Robinhood and the Sheriff of Nottingham: The Fintech Financial-Inclusion Illusion

By Karen Petrou

On December 14, a fintech venture dubbing itself Robinhood launched a consumer-banking product touting a no-fee, high-return, and yet somehow still profitable checking, savings, brokerage, and payment product.  It didn’t take long to see that Robinhood would steal from the poor to feed the rich.  Speculative investors have somehow bid the company up to a $5.6 billion valuation despite, as even a cursory analysis of public documentation shows, a flawed business model premised on a series of increasingly improbable assumptions about the transformative powers of financial technology and the malleability of U.S. financial regulation.  Continue reading “Robinhood and the Sheriff of Nottingham: The Fintech Financial-Inclusion Illusion”

Public Banking Under a Blue Wave

By Karen Petrou

In a blog post this summer, we assessed the history of U.S. public banks over three centuries.  We concluded that, “The best way to ensure that financial intermediation advances social welfare is to define a carefully-constrained charter, mandate transparent limits on self-dealing up front, and ensure that the bank is fit for purpose under reasonable rules that ensure long-term profit in concert with effective public service.  Public subsidies to support public service make sense, but only when sufficient regulation and private-sector discipline constrain the natural self-serving instincts of all-too-many politicians.”  Maybe so, but sizeable minorities of voters this November said that they so distrust private banks that they want a public alternative no matter the controls that might apply.  In a blue-wave mood, federal legislators are listening.  Continue reading “Public Banking Under a Blue Wave”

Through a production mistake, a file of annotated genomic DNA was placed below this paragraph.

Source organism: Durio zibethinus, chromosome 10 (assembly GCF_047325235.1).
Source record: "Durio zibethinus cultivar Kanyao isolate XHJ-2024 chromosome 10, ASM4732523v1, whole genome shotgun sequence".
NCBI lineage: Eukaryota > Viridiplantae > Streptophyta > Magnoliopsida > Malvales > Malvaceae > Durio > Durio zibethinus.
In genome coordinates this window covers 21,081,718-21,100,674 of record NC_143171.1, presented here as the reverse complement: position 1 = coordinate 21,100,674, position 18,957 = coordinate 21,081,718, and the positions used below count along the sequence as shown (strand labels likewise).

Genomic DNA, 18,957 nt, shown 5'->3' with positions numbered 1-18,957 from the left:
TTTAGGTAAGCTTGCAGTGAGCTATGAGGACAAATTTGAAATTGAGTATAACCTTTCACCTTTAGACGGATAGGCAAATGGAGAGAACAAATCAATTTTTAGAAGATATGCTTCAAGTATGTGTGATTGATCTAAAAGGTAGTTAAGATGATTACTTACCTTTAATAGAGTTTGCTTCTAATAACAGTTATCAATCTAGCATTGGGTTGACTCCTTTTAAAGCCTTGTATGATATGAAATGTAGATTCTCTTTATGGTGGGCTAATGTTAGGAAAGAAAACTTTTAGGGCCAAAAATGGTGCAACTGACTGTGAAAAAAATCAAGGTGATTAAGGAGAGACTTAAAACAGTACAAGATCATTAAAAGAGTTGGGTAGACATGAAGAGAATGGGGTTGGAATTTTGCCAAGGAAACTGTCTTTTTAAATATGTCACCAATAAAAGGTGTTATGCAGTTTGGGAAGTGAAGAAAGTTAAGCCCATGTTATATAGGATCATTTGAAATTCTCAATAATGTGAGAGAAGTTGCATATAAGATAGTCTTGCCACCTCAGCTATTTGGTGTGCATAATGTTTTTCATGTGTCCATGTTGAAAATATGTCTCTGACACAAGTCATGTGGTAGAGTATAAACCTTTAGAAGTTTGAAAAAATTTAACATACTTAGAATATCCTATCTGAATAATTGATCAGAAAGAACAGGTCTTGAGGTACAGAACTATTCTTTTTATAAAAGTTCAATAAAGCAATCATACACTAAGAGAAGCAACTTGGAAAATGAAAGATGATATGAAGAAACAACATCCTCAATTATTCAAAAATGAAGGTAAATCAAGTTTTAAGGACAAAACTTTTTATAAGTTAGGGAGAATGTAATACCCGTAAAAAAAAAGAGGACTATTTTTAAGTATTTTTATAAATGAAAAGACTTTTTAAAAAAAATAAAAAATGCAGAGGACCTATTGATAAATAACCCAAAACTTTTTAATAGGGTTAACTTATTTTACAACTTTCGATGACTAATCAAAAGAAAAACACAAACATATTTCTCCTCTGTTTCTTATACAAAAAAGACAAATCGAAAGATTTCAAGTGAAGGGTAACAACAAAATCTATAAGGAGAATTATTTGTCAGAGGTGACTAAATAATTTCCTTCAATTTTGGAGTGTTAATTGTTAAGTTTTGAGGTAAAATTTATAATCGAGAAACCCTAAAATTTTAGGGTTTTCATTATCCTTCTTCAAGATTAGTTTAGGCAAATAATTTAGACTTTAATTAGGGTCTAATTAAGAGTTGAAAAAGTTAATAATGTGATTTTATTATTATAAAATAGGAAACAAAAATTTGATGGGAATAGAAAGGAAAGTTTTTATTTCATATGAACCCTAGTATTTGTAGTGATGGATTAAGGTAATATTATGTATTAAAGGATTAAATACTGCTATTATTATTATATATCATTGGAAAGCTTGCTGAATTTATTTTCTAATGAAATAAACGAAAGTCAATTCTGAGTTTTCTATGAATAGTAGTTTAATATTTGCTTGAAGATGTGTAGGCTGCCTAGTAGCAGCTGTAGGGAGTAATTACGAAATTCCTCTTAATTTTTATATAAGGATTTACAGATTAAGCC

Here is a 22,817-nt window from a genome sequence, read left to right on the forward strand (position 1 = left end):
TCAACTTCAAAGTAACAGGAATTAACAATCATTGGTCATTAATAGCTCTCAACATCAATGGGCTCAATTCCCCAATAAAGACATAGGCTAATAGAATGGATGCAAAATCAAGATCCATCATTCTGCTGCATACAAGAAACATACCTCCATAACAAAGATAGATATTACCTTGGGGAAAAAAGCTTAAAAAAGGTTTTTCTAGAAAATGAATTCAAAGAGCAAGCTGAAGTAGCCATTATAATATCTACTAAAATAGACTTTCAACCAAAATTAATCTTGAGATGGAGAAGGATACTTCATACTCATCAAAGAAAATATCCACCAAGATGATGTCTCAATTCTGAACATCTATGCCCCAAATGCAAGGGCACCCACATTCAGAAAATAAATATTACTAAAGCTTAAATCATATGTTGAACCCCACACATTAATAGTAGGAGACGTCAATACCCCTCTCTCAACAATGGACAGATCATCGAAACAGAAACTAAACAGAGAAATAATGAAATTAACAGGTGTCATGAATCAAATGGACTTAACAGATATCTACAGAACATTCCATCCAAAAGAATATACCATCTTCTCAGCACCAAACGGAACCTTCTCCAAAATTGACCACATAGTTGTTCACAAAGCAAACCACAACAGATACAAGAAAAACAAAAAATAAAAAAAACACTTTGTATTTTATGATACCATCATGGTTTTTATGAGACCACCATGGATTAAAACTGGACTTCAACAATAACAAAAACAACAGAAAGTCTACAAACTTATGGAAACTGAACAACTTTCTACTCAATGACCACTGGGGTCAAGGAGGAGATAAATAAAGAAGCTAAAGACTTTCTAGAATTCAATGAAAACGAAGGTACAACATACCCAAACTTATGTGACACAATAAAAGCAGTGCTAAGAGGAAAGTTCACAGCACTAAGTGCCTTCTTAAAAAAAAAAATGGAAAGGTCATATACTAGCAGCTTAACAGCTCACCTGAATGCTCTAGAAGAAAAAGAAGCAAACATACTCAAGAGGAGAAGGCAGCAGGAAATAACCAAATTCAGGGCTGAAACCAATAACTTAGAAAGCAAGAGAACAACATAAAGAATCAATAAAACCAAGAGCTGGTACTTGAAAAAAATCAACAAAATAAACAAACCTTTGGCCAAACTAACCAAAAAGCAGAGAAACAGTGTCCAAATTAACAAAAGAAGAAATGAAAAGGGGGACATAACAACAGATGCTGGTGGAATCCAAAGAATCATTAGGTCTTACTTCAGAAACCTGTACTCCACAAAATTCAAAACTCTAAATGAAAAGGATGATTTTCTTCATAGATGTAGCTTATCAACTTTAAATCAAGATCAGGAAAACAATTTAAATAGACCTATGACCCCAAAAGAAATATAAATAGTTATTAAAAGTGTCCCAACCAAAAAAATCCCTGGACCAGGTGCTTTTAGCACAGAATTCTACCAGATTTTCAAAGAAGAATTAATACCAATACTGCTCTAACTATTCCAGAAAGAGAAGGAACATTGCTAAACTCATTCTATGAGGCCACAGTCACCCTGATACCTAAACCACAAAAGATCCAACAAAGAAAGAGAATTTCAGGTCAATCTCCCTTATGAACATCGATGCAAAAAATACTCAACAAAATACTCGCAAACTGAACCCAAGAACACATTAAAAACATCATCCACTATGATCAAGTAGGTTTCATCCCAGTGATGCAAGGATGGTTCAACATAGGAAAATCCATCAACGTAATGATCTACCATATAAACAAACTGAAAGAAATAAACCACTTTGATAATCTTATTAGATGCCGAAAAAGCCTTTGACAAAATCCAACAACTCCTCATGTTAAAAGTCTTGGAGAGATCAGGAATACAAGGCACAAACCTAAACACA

The Inequality Under-Belly of “Sound” Consumer Finance

By Federal Financial Analytics

In remarks on Tuesday, Karen Petrou will lay out two reasons why post-crisis financial regulation makes America less equal: rules are is aligned with real-world business incentives and capital standards unduly penalize equality-critical lending.  Basing her views on Federal Reserve research, Petrou focuses on the Durbin Amendment, qualified-mortgage standards, small-dollar/short-term lending, and subprime mortgages.  Continue reading “The Inequality Under-Belly of “Sound” Consumer Finance”

This Little Equality Goes to Market

By Karen Petrou

After crafting the initial features of the post-crisis bank-regulatory framework, global and U.S. policy-makers were dumbfounded to discover that costly new rules changed the competitive financial-market balance.  Mirabile dictu, when costs rose for banks, banks changed their business model to cling to as much investor return as possible instead of, as regulators apparently expected, taking it on the chin to ensure ongoing financial-service delivery at whatever pittance of a profit remained.  As markets rapidly and in some cases radically redefined themselves, global regulators dubbed the beneficiaries of this new competitive landscape “shadow banks.”  At the most recent meeting of the FSB Plenary, they changed   shadow banks to the less stealthy moniker of “non-bank financial intermediaries.”  A new BIS working paper shortens the scope of shadow banking to “market-based finance,” going on to assess a fundamental question:  does the transformation of financial intermediation from banks to non-banks alter the income and equality landscape?  The answer:  It’s complicated. Continue reading “This Little Equality Goes to Market”

SIFIs and Sisyphus: The Latest Bank-Regulation Rewrite

By Karen Petrou

Starting in 2010, U.S. regulators erected a pyramid of complex, costly, and stringent safety-and-soundness, resolution-planning, and conduct regulations for the largest U.S. banking organizations that have come to be called SIFIs (i.e., systemically-important financial institutions).  Starting in 2018, the agencies began to demolish the still-incomplete SIFI pyramid, issuing on October 31 two sweeping proposals (here and here) not only to implement new U.S. law, but also to go farther.  Bankers say this is nice, but not enough; critics lambast the proposals as forerunners of the next financial crisis.  Either could be right – the proposals repeat the most fundamental mistake of post-crisis financial regulation:  rules piled upon rules or, now, rules subtracted from rules without even an effort to anticipate how all of the revised rules work taken altogether in the financial marketplace as it exists in the real world, not in a set of academic papers or political edicts. Continue reading “SIFIs and Sisyphus: The Latest Bank-Regulation Rewrite”